Crichton, Michael

About the Author:

 

Born in Chicago in 1942, Michael Crichton was educated at Harvard College and Harvard Medical School.  He directed the film version of his own novel 'The Great Train Robbery' and created the medical drama 'E.R.'.  Crichton died in 2008.

 

AVERAGE REVIEW SCORE:

4.5 out of 5

(2 books)

Jurassic Park

A genetics company and its misguided managing director, John Hammond, use state of the art technology to rebuild the great dinosaurs of Earth's past and create a safari park on a Costa Rican island populated with these fantastic creatures.  When an accident bring the park's safety into question, a small group of experts are invited to spend the weekend at Jurassic Park to give it their endorsement.  However, industrial espionage and a killer storm conspire to make the weekend far from pleasurable. 

Crichton's science is impeccable, giving a very real feeling to the story and, with the current controversy over genetic dabbling, the story also serves as a morality tale in the style of the classic early science fiction. 

However, this book's greatest elements are its dinosaurs and the encounters they have with the diverse and interesting collection of characters.  There are several truly awesome sequences in the book that will stick in your imagination for years to come; notably, where the tyrannosaur is swimming after the boat crocodile-like, the aviary scene (so disappointingly brought to life in the movie 'Jurassic Park III') and the scene in which the velociraptors besiege the Visitor Centre. 

Crichton's excellent writing skills allow him to convey to the reader the full range of emotions from wonder through to abject terror.  This is one of my all-time favourite novels and is more than worth a look.  There's also a nice little twist at the end in which there are reports of strange creatures heading inland from the coast of Costa Rica.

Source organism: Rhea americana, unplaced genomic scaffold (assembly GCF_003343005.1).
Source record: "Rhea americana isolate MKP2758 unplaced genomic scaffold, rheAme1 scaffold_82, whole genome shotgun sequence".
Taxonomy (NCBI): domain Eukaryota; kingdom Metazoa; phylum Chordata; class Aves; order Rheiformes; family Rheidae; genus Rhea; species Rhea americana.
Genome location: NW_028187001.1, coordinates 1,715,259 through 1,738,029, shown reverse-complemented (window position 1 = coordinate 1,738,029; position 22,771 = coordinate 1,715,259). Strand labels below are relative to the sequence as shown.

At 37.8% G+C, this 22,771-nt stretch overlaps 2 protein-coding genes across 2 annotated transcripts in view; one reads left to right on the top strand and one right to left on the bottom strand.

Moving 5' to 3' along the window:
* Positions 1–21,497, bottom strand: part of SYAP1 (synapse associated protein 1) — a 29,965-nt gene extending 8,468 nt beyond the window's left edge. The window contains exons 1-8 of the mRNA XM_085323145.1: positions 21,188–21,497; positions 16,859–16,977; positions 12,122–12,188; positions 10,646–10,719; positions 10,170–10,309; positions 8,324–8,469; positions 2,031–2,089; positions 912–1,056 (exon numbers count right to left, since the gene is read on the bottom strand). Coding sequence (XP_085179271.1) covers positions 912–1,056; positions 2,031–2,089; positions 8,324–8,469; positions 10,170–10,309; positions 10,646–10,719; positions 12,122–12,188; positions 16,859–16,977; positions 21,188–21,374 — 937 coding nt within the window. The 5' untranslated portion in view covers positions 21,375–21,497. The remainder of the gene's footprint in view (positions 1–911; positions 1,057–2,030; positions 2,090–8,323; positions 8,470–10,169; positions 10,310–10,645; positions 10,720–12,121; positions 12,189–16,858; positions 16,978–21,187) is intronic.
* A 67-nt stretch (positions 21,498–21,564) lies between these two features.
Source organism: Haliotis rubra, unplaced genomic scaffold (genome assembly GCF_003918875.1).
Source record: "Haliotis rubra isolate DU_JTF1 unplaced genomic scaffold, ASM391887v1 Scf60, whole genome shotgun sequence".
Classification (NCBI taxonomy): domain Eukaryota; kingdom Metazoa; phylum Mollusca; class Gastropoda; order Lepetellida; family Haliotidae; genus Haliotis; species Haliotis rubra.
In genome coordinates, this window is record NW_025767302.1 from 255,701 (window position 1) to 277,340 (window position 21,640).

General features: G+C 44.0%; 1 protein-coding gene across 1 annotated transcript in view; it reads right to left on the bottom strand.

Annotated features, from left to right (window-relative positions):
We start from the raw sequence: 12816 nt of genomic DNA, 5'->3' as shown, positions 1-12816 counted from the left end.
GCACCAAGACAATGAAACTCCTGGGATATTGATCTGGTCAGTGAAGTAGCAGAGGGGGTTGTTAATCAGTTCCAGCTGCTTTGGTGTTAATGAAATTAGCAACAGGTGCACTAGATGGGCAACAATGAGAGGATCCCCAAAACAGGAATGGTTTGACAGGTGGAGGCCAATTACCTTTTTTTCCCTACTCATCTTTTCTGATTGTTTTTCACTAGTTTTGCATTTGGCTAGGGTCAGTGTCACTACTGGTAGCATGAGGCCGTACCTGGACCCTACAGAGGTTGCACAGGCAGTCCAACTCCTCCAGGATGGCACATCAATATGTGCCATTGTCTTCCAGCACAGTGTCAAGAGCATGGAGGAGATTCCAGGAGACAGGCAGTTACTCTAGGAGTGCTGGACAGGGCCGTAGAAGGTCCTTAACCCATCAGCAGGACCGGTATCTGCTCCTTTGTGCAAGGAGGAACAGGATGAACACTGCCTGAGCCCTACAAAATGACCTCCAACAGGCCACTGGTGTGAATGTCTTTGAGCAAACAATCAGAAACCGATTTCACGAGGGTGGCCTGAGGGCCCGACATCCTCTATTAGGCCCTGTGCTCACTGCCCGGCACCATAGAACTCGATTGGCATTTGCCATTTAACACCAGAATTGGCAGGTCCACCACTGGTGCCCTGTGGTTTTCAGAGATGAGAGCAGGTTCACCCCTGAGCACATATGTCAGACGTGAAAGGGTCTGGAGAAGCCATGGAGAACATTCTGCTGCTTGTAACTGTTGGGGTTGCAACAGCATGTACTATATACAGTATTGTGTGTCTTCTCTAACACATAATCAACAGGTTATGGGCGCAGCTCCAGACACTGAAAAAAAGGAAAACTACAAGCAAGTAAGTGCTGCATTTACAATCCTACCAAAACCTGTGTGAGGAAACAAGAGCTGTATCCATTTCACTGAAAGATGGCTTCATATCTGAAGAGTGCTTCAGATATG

Followed by 'The Lost World'.

5 out of 5

 

The Lost World

The sequel to the monumental 'Jurassic Park', is still good, but nowhere near as great as its predecessor.  First off, be aware that there are some rather confusing continuity issues between the two books that might throw you off a bit (they did me).  Primarily, Ian Malcolm, who died of his injuries at the end of the first book, is one of the main characters.  Secondly, the tyrannosaurs CAN see you even if you don't move.  Crichton never bothers to explain these discrepancies and they're the sort of thing that bother me. 

The story involves a small research team being sent to Isla Sorna, where the dinosaurs were bred before being sent to Jurassic Park on Isla Nublar.  Their mission is to discover how the dinosaurs, who should have died from lycene deficiency, have survived. 

The book is pretty heavy on mathematic theories and long-winded scientific lectures, that really slow the pace of the story and can be a bit brain-frazzling.  However, once again, Crichton excels in bringing the terrible lizards to life and creates a new set of memorably stunning scenes.  There's the scene in which a Jeep and a motorbike are chased by an entire pack of raptors, a bit where one of the cars is trapped by a herd of the dome-skulled pachycephalosaurs and a great scene where the tyrannosaurs attack the expedition's trailer cab (like in the film, but ten times better). 

There's also a good human element as, once again, a couple of children find themselves thrown into the mix with the prehistoric monsters and its endlessly funny reading what Ian Malcolm says whilst heavily stoked on morphine.  All in all, a good read, but lacking the awe and grandeur of it's predecessor.

4 out of 5

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